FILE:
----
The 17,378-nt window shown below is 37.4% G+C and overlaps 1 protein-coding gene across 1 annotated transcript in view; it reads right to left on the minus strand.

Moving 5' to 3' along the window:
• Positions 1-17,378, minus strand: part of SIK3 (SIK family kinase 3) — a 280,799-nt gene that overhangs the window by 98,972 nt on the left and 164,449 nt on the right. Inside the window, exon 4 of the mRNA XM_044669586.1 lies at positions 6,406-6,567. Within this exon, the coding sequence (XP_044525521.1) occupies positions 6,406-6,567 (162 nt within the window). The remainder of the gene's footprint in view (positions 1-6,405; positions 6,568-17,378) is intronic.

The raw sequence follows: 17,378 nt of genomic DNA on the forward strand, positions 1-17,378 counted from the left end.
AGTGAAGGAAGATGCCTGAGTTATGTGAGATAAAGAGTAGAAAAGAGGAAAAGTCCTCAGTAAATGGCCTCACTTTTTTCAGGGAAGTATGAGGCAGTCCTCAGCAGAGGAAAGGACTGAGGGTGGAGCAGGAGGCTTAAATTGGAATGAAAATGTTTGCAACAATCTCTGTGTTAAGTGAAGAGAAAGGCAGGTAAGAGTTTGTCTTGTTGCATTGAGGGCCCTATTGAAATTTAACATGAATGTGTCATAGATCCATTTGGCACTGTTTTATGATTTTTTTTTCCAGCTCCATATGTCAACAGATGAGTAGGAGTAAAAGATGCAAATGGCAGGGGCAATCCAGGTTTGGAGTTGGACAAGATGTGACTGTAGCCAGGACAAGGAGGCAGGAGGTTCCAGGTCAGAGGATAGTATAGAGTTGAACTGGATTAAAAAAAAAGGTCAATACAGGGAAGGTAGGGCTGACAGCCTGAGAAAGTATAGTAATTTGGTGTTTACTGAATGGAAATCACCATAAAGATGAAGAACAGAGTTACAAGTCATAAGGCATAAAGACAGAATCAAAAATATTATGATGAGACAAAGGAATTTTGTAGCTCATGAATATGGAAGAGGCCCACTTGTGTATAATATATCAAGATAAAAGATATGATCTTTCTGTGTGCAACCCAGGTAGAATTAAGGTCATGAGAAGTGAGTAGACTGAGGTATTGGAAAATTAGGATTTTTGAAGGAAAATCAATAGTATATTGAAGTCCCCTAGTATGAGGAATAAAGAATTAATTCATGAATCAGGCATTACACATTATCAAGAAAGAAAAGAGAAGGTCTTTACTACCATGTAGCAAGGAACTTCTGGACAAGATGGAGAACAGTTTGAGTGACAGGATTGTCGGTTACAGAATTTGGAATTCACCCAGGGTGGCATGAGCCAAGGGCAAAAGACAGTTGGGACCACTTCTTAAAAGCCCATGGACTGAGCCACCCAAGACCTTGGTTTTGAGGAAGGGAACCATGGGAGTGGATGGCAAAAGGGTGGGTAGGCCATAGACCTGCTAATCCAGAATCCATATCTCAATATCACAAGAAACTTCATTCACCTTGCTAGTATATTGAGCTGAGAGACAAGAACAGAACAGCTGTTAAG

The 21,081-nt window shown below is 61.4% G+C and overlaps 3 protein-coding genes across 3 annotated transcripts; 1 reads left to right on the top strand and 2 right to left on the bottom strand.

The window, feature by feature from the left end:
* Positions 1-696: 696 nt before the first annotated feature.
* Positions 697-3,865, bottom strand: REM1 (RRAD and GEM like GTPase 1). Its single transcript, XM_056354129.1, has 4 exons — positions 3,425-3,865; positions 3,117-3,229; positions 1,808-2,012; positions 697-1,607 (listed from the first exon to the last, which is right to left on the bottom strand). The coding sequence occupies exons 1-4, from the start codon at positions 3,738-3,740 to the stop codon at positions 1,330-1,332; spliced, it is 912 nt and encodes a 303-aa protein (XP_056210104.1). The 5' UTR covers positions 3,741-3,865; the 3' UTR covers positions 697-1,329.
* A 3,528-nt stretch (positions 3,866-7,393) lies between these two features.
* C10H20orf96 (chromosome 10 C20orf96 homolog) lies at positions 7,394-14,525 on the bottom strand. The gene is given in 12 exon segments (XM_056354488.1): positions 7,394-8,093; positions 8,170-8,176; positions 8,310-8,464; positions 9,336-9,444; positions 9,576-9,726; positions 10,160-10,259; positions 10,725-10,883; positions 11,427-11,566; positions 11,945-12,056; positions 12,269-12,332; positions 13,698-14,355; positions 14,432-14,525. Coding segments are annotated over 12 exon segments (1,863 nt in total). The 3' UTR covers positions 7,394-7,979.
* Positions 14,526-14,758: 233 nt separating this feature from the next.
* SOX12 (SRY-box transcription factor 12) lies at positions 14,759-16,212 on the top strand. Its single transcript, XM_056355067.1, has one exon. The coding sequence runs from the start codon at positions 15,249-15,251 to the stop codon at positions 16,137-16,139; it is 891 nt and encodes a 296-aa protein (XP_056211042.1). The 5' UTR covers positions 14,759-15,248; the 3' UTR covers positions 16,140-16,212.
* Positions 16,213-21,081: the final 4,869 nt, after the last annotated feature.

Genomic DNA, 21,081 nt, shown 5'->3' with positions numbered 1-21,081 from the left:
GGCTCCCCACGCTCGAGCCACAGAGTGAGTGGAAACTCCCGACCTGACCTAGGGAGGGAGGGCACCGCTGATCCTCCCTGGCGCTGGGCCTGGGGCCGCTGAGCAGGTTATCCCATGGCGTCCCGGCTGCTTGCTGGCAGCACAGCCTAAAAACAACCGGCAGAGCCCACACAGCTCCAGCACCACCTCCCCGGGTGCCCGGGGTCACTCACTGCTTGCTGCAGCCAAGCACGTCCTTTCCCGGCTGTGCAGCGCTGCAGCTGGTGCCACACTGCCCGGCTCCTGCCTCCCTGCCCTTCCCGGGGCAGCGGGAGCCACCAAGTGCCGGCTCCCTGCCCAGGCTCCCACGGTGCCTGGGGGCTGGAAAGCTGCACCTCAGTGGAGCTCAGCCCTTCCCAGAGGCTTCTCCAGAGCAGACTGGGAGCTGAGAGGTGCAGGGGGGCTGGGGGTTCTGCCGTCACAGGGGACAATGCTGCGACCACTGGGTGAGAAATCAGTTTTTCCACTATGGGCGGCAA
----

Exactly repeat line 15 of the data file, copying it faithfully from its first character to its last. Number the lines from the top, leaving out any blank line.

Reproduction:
Genomic DNA, 21,081 nt, shown 5'->3' with positions numbered 1-21,081 from the left: